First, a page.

I don't know what to think of this.

by Steve Mallett

Related link: http://osdir.com/Downloads-req-viewdownloaddetails-lid-357-ttitle-The_Contiki_De…



The Contiki Desktop OS:

"Contiki is an Internet-enabled operating system and desktop environment for the Commodore 64..... includes a multitasking kernel, a windowing system with themeable GUI toolkit, a screen saver, a TCP/IP stack, a simple Web server, a telnet client, and a Web browser....runs comfortably in 64 kilobytes of RAM"


Notice, that reads 64 kilobytes of RAM.

Other systems under development include "8-bit Nintendo Entertainment system, PCEngine, Gameboy, Atari 8-bit, Atari Jaguar, Atari Lynx, Apple ][, VIC-20, CBM PET, Plus/4, Tandy CoCo, Sharp Wizard, Casio PocketViewer, Sega DreamCast and the Sony Playstation."


I don't know whether to chuckle to myself or head over to the local antique computer store. I have to say that in the end I think this is pretty cool.


Update: Contiki is also mentioned this morning on /. Looks like I'd better get over to the store before all the C64s are gone.

Are you: 1) laughing 2) loving it 3) all the above?


5 Comments

anonymous2
2003-03-10 06:13:36
You have to wonder
"All of the above programs are contained in a single, fully self-contained, 42 kilobytes large binary."


What's the smallest word file you can save??!?

anonymous2
2003-03-10 09:31:26
What about the TI-99/4A?
...with its 30-pound expansion box and giant freaking cards?
mentata
2003-03-10 14:52:59
c64s
I have an old Commodore 64 emulator that I run on my son's Windows laptop called c64s, which came from someplace called Seattle Labs. I don't know if it still exists, but there used to be a site in Europe where you could download disk images of games and programs. I'm such a geek, I bought a serial interface cable for an old 1541 disk drive and transferred all my old disks (25 5 1/4" floppies to 4 at 3.5"). It took about 3 days, but I've had them all now for almost a decade.


My first programs were written on an old C64. It was literally BASIC, but it wasn't bad. I even worked for Commodore when I was 15, selling computers at the local Base Exchange. That platform experienced a renaissance of software development around then, and it was in Europe, too. I had a few German games. I (and Fatboy Slim) still say the Amiga was better at multimedia than anything that came out at that time (Apple fans must defend the IIGS).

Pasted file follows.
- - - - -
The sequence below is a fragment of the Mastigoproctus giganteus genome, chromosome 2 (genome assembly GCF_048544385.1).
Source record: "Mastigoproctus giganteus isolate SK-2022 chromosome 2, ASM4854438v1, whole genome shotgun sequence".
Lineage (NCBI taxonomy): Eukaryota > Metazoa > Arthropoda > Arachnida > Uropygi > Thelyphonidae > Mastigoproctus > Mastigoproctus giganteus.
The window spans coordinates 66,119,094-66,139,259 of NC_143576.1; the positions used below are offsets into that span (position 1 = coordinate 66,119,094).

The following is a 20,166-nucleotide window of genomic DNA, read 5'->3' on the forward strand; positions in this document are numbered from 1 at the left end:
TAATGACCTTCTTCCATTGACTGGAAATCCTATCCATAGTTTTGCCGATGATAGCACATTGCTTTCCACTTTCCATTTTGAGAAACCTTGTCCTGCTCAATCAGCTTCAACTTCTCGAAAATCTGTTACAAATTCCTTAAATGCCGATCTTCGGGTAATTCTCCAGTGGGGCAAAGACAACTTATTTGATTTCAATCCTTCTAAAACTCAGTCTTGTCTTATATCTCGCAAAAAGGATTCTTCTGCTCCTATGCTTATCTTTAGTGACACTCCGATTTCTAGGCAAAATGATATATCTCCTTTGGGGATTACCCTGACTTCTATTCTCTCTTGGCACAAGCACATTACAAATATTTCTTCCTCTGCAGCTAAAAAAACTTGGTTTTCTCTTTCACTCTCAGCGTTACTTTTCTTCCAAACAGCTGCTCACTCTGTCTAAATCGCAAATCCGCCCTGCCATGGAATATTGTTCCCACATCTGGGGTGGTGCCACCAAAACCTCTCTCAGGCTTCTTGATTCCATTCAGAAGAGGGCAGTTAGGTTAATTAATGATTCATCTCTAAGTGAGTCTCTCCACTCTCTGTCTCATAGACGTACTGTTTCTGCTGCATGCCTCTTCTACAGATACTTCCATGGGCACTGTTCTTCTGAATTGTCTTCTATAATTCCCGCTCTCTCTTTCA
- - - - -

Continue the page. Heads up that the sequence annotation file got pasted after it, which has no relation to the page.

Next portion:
My son loves the emulator. His current favorites are Cliffhanger and the Castles of Dr. Creep. Those games got pretty sophisticated... I thought Paradroid was the bomb. My all time favorite: Jammin'.

GerardM
2003-03-10 15:00:39
BBC-B and prior art
The BBC-B, the computer the British Broadcasting Cooperation, sponsored was another great computer with loads of great software. It had all these great things for me, 3.5'' disks a 20 Mb harddrive on a system with 64 kb of memory.. all types of software, spreadsheet wordprocessor database games communications, yes I am old :)


One of the things all these great machines and their software are still good for is proving that there is a lot of prior art. When another hoodlum thinks he invented the wheel it proofs that in another world (not his) it already existed.

johanvdb
2003-03-11 03:57:16
Old cows ...
I'm pretty impressed by the contiki project, but it is nothing new ... have a look at Lunix for the c64 (and c128): http://lng.sourceforge.net/


Some o/t key features:
- Preemptive multitasking (up to 32 tasks, 7 priorities)
- Dynamic memory management (in chunks of 256 or 32 bytes)
- Runtime code relocation
- IPC (inter process communication) through pipes
- IPC through signals
- Support for standard RS232 userport interface
- Virtual consoles
- (simple) command shell (with history function)
- Support for CBM (IEC bus) devices (e.g. 1541)
- Open source, comes with all needed (cross-) development tools
- LNG can be terminal and terminal server (RS232)
- Support for SLIP packet encapsulation over serial links
- Support for PPP (packet encapsulation) over serial links
- Loop back packet driver for off-line client-server trials
- TCP/IP stack (and clients for telnet, ftp and pop3
- A simple web server (experimental)
- Support for the DFC77 receiver (radio-transmitted time signal in europe/germany)



Euh ... no X-Server, yet ;-)